Effects of vitamin supplementation on microcirculatory disturbance in hemodialysis patients without peripheral arterial disease.
Clin Nephrol. 2003 Jul;60(1):28-34. PMID: 12872855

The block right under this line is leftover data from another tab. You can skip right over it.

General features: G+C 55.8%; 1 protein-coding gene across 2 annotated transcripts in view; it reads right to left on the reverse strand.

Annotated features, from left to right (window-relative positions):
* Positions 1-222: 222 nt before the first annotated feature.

AIMS: Dysfunctional endothelium caused by oxidative stress is thought to play a role in pathogenesis of a variety of conditions including atherosclerosis. We investigated whether a microcirculatory disturbance in hemodialysis (HD) patients was associated with increased oxidative stress and endothelial injury. PATIENTS AND METHODS: Transcutaneous oxygen tension (TcPO2) on the dorsum of the foot at rest was measured as a marker of microcirculation in 33 patients undergoing HD without clinical manifestations of peripheral arterial disease and 20 healthy controls. Furthermore, in order to examine whether TcPO2 was affected by antioxidants, oral supplementation with a combination of vitamin C (200 mg daily) and vitamin E (600 mg daily) was administered for 6 months to 8 patients with microcirculatory disturbance (TcPO2 values of 50 mmHg or less). Serum biochemical parameters including vitamins were also measured. RESULTS: Mean TcPO2 value was significantly lower in HD patients than in control subjects (47.9 +/- 13.5 mmHg versus 62.4 +/- 11.9 mmHg, p<0.001). After vitamin supplementation, TcPO2 values remarkably increased (40.6 +/- 10.0 mmHg versus 57.4 +/- 6.5 mmHg, p<0.005). Serum vitamin C and vitamin E levels increased significantly as well, while serum levels of thrombomodulin, a marker of endothelial injury, and thiobarbituric acid reactants, a marker of lipid peroxidation, were significantly decreased in comparison with those before supplementation. CONCLUSIONS: Our results suggest that the microcirculatory disturbance in HD patients seems to be associated with endothelial damage caused by oxidative stress. Combined supplementation with vitamin C and vitamin E may be of clinical benefit in improving the cutaneous microcirculation by reducing oxidative stress.